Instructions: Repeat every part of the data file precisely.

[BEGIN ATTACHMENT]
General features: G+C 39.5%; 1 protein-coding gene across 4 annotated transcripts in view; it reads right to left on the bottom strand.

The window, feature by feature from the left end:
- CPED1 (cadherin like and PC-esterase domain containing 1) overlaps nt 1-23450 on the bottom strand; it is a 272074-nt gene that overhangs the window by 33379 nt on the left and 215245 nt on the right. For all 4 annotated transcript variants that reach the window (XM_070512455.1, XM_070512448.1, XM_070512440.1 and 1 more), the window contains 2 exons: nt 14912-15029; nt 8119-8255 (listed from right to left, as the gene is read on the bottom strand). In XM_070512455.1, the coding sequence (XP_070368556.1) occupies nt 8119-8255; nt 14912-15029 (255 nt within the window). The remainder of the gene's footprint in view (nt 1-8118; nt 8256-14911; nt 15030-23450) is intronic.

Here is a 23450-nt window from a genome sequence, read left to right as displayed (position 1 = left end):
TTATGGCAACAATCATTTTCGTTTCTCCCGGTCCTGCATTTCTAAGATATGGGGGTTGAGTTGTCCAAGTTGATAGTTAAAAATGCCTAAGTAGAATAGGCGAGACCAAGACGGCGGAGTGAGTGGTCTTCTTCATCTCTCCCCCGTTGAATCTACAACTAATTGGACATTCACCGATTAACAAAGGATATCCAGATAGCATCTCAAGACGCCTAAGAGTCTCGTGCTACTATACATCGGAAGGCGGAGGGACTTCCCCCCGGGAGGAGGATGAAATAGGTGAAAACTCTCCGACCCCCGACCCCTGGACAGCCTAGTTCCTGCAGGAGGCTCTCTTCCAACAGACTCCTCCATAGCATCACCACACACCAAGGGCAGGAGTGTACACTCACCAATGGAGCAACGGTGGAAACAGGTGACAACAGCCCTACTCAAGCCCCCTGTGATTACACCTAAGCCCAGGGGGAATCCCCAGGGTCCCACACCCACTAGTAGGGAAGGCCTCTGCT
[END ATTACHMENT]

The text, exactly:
General features: G+C 39.5%; 1 protein-coding gene across 4 annotated transcripts in view; it reads right to left on the bottom strand.

The window, feature by feature from the left end:
- CPED1 (cadherin like and PC-esterase domain containing 1) overlaps nt 1-23450 on the bottom strand; it is a 272074-nt gene that overhangs the window by 33379 nt on the left and 215245 nt on the right. For all 4 annotated transcript variants that reach the window (XM_070512455.1, XM_070512448.1, XM_070512440.1 and 1 more), the window contains 2 exons: nt 14912-15029; nt 8119-8255 (listed from right to left, as the gene is read on the bottom strand). In XM_070512455.1, the coding sequence (XP_070368556.1) occupies nt 8119-8255; nt 14912-15029 (255 nt within the window). The remainder of the gene's footprint in view (nt 1-8118; nt 8256-14911; nt 15030-23450) is intronic.

Here is a 23450-nt window from a genome sequence, read left to right as displayed (position 1 = left end):
TTATGGCAACAATCATTTTCGTTTCTCCCGGTCCTGCATTTCTAAGATATGGGGGTTGAGTTGTCCAAGTTGATAGTTAAAAATGCCTAAGTAGAATAGGCGAGACCAAGACGGCGGAGTGAGTGGTCTTCTTCATCTCTCCCCCGTTGAATCTACAACTAATTGGACATTCACCGATTAACAAAGGATATCCAGATAGCATCTCAAGACGCCTAAGAGTCTCGTGCTACTATACATCGGAAGGCGGAGGGACTTCCCCCCGGGAGGAGGATGAAATAGGTGAAAACTCTCCGACCCCCGACCCCTGGACAGCCTAGTTCCTGCAGGAGGCTCTCTTCCAACAGACTCCTCCATAGCATCACCACACACCAAGGGCAGGAGTGTACACTCACCAATGGAGCAACGGTGGAAACAGGTGACAACAGCCCTACTCAAGCCCCCTGTGATTACACCTAAGCCCAGGGGGAATCCCCAGGGTCCCACACCCACTAGTAGGGAAGGCCTCTGCT